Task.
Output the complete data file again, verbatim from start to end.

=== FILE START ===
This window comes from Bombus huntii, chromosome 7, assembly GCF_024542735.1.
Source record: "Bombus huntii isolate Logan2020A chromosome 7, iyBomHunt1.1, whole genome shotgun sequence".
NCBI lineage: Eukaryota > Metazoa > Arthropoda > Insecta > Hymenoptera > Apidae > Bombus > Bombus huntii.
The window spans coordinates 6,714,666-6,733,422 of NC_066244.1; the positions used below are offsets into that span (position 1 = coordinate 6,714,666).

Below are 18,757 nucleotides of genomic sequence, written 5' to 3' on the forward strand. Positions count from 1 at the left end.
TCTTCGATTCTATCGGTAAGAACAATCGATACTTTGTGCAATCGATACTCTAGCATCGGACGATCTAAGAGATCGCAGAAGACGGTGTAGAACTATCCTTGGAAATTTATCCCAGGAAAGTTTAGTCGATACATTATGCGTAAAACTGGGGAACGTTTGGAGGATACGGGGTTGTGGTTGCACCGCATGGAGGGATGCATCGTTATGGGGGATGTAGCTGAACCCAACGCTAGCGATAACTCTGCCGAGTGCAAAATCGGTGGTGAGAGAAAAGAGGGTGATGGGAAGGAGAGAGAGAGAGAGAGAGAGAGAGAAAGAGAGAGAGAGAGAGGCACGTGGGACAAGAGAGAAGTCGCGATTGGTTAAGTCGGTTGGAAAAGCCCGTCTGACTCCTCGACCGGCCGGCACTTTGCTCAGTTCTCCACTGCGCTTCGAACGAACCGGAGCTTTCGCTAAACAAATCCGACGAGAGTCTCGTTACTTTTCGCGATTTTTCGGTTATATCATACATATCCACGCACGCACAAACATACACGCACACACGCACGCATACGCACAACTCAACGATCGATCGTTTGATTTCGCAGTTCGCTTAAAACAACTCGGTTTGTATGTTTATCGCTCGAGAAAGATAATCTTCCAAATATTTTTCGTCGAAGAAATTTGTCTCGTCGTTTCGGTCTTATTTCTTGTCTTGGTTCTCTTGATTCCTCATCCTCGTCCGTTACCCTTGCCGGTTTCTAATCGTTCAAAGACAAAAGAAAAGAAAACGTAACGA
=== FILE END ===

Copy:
This window comes from Bombus huntii, chromosome 7, assembly GCF_024542735.1.
Source record: "Bombus huntii isolate Logan2020A chromosome 7, iyBomHunt1.1, whole genome shotgun sequence".
NCBI lineage: Eukaryota > Metazoa > Arthropoda > Insecta > Hymenoptera > Apidae > Bombus > Bombus huntii.
The window spans coordinates 6,714,666-6,733,422 of NC_066244.1; the positions used below are offsets into that span (position 1 = coordinate 6,714,666).

Below are 18,757 nucleotides of genomic sequence, written 5' to 3' on the forward strand. Positions count from 1 at the left end.
TCTTCGATTCTATCGGTAAGAACAATCGATACTTTGTGCAATCGATACTCTAGCATCGGACGATCTAAGAGATCGCAGAAGACGGTGTAGAACTATCCTTGGAAATTTATCCCAGGAAAGTTTAGTCGATACATTATGCGTAAAACTGGGGAACGTTTGGAGGATACGGGGTTGTGGTTGCACCGCATGGAGGGATGCATCGTTATGGGGGATGTAGCTGAACCCAACGCTAGCGATAACTCTGCCGAGTGCAAAATCGGTGGTGAGAGAAAAGAGGGTGATGGGAAGGAGAGAGAGAGAGAGAGAGAGAGAGAAAGAGAGAGAGAGAGAGGCACGTGGGACAAGAGAGAAGTCGCGATTGGTTAAGTCGGTTGGAAAAGCCCGTCTGACTCCTCGACCGGCCGGCACTTTGCTCAGTTCTCCACTGCGCTTCGAACGAACCGGAGCTTTCGCTAAACAAATCCGACGAGAGTCTCGTTACTTTTCGCGATTTTTCGGTTATATCATACATATCCACGCACGCACAAACATACACGCACACACGCACGCATACGCACAACTCAACGATCGATCGTTTGATTTCGCAGTTCGCTTAAAACAACTCGGTTTGTATGTTTATCGCTCGAGAAAGATAATCTTCCAAATATTTTTCGTCGAAGAAATTTGTCTCGTCGTTTCGGTCTTATTTCTTGTCTTGGTTCTCTTGATTCCTCATCCTCGTCCGTTACCCTTGCCGGTTTCTAATCGTTCAAAGACAAAAGAAAAGAAAACGTAACGA